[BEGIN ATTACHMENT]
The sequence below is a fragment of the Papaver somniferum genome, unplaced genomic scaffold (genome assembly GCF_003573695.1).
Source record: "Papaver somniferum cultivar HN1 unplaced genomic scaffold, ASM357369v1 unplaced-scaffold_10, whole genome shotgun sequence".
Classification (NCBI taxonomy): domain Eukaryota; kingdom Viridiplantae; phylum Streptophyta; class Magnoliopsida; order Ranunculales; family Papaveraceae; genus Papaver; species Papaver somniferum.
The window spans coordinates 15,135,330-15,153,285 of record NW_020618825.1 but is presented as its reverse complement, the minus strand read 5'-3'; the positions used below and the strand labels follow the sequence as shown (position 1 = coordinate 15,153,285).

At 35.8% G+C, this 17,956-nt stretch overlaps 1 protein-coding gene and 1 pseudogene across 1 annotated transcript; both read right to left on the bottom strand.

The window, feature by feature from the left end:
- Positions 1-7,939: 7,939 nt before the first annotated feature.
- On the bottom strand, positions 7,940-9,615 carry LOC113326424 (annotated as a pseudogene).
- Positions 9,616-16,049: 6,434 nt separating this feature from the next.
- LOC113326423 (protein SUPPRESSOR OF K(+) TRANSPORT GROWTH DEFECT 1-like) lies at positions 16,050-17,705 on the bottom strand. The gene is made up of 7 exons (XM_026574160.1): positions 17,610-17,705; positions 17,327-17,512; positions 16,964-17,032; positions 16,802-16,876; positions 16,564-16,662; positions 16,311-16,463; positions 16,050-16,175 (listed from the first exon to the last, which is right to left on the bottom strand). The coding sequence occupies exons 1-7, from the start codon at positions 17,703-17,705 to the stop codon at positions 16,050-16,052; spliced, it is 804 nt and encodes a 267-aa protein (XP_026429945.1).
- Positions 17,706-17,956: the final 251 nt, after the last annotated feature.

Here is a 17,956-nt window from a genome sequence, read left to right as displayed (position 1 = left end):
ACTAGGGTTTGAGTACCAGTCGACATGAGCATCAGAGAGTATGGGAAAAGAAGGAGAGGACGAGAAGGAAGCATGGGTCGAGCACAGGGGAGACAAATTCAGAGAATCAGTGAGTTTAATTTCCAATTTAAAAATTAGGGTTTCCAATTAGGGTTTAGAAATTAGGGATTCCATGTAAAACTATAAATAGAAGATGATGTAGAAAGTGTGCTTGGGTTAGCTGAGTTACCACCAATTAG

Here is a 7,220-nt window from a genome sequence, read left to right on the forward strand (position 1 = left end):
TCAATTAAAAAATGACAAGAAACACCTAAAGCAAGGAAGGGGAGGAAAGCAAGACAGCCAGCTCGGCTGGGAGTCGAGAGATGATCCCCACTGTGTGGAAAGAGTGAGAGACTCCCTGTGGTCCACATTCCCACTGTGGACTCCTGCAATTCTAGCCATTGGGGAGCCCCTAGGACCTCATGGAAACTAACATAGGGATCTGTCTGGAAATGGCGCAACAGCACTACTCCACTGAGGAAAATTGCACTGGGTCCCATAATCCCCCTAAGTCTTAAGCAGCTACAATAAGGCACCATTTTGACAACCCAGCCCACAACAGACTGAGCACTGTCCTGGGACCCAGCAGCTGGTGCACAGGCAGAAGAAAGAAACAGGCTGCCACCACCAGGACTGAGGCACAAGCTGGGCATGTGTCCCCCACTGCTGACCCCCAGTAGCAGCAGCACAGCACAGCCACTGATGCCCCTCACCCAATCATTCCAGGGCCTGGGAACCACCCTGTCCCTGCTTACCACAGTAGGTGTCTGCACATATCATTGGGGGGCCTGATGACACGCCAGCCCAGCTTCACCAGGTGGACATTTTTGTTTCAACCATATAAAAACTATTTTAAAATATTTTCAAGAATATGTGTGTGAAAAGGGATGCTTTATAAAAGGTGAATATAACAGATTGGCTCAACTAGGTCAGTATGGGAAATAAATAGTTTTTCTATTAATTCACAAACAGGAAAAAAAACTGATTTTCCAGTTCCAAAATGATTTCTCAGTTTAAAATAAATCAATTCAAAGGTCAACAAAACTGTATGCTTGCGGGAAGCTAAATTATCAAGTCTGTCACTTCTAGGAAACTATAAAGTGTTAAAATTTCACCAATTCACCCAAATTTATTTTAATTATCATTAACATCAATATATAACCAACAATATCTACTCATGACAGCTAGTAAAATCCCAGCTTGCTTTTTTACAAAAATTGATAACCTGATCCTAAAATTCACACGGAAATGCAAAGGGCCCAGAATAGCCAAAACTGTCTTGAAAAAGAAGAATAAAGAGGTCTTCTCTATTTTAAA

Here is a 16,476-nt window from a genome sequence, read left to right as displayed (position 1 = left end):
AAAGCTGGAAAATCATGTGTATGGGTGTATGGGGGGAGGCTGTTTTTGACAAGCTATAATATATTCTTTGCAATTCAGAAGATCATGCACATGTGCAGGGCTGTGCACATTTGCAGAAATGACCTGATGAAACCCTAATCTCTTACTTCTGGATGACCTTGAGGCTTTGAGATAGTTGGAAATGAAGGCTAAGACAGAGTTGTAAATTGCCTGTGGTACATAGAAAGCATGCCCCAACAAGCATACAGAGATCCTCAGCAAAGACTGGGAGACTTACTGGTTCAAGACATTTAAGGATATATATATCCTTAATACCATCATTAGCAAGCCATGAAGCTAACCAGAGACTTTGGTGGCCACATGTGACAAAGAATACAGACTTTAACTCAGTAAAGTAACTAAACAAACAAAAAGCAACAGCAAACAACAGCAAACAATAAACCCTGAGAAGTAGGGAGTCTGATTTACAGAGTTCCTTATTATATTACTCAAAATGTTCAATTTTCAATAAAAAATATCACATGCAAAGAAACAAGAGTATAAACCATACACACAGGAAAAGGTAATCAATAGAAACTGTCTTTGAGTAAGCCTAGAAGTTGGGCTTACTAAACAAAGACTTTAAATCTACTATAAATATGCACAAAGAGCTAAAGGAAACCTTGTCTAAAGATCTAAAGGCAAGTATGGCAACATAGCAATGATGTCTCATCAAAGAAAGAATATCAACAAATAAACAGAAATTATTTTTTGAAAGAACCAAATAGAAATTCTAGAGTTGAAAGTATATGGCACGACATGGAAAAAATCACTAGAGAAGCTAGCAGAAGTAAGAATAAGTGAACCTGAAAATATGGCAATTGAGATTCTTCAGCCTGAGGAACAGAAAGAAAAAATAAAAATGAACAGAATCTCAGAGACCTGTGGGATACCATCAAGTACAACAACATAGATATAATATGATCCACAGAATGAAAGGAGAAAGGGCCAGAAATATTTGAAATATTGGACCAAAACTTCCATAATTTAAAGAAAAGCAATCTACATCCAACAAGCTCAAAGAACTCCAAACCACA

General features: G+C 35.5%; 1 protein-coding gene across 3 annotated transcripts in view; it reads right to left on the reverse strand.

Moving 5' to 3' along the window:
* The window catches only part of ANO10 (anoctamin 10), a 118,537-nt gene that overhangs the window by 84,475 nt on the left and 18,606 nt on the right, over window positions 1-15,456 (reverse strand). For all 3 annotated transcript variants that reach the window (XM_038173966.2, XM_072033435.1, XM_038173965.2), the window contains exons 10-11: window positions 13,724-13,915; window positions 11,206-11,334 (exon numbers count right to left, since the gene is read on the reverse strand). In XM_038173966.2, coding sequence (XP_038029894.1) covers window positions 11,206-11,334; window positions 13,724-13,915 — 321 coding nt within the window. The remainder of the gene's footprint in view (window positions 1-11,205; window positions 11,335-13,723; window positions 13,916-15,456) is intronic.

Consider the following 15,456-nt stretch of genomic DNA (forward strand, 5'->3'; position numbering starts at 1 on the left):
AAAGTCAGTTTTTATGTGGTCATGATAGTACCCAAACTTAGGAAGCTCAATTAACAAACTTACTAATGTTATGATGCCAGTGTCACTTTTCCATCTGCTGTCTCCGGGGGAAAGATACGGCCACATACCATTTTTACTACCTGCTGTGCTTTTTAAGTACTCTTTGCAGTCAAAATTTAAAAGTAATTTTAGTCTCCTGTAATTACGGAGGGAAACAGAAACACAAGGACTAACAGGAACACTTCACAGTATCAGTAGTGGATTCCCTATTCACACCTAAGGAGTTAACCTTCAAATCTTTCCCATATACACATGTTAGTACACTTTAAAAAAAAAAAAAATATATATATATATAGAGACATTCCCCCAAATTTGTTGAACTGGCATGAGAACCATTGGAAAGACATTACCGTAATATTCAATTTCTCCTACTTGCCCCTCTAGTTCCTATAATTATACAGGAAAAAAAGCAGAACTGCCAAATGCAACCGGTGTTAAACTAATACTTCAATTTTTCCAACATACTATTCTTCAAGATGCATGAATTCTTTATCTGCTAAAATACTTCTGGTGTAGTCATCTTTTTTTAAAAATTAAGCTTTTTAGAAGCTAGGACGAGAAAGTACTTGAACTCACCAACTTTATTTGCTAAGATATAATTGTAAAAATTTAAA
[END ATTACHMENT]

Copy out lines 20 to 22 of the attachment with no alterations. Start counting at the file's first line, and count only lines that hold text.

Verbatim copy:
* The window catches only part of ANO10 (anoctamin 10), a 118,537-nt gene that overhangs the window by 84,475 nt on the left and 18,606 nt on the right, over window positions 1-15,456 (reverse strand). For all 3 annotated transcript variants that reach the window (XM_038173966.2, XM_072033435.1, XM_038173965.2), the window contains exons 10-11: window positions 13,724-13,915; window positions 11,206-11,334 (exon numbers count right to left, since the gene is read on the reverse strand). In XM_038173966.2, coding sequence (XP_038029894.1) covers window positions 11,206-11,334; window positions 13,724-13,915 — 321 coding nt within the window. The remainder of the gene's footprint in view (window positions 1-11,205; window positions 11,335-13,723; window positions 13,916-15,456) is intronic.

Consider the following 15,456-nt stretch of genomic DNA (forward strand, 5'->3'; position numbering starts at 1 on the left):
AAAGTCAGTTTTTATGTGGTCATGATAGTACCCAAACTTAGGAAGCTCAATTAACAAACTTACTAATGTTATGATGCCAGTGTCACTTTTCCATCTGCTGTCTCCGGGGGAAAGATACGGCCACATACCATTTTTACTACCTGCTGTGCTTTTTAAGTACTCTTTGCAGTCAAAATTTAAAAGTAATTTTAGTCTCCTGTAATTACGGAGGGAAACAGAAACACAAGGACTAACAGGAACACTTCACAGTATCAGTAGTGGATTCCCTATTCACACCTAAGGAGTTAACCTTCAAATCTTTCCCATATACACATGTTAGTACACTTTAAAAAAAAAAAAAATATATATATATATAGAGACATTCCCCCAAATTTGTTGAACTGGCATGAGAACCATTGGAAAGACATTACCGTAATATTCAATTTCTCCTACTTGCCCCTCTAGTTCCTATAATTATACAGGAAAAAAAGCAGAACTGCCAAATGCAACCGGTGTTAAACTAATACTTCAATTTTTCCAACATACTATTCTTCAAGATGCATGAATTCTTTATCTGCTAAAATACTTCTGGTGTAGTCATCTTTTTTTAAAAATTAAGCTTTTTAGAAGCTAGGACGAGAAAGTACTTGAACTCACCAACTTTATTTGCTAAGATATAATTGTAAAAATTTAAA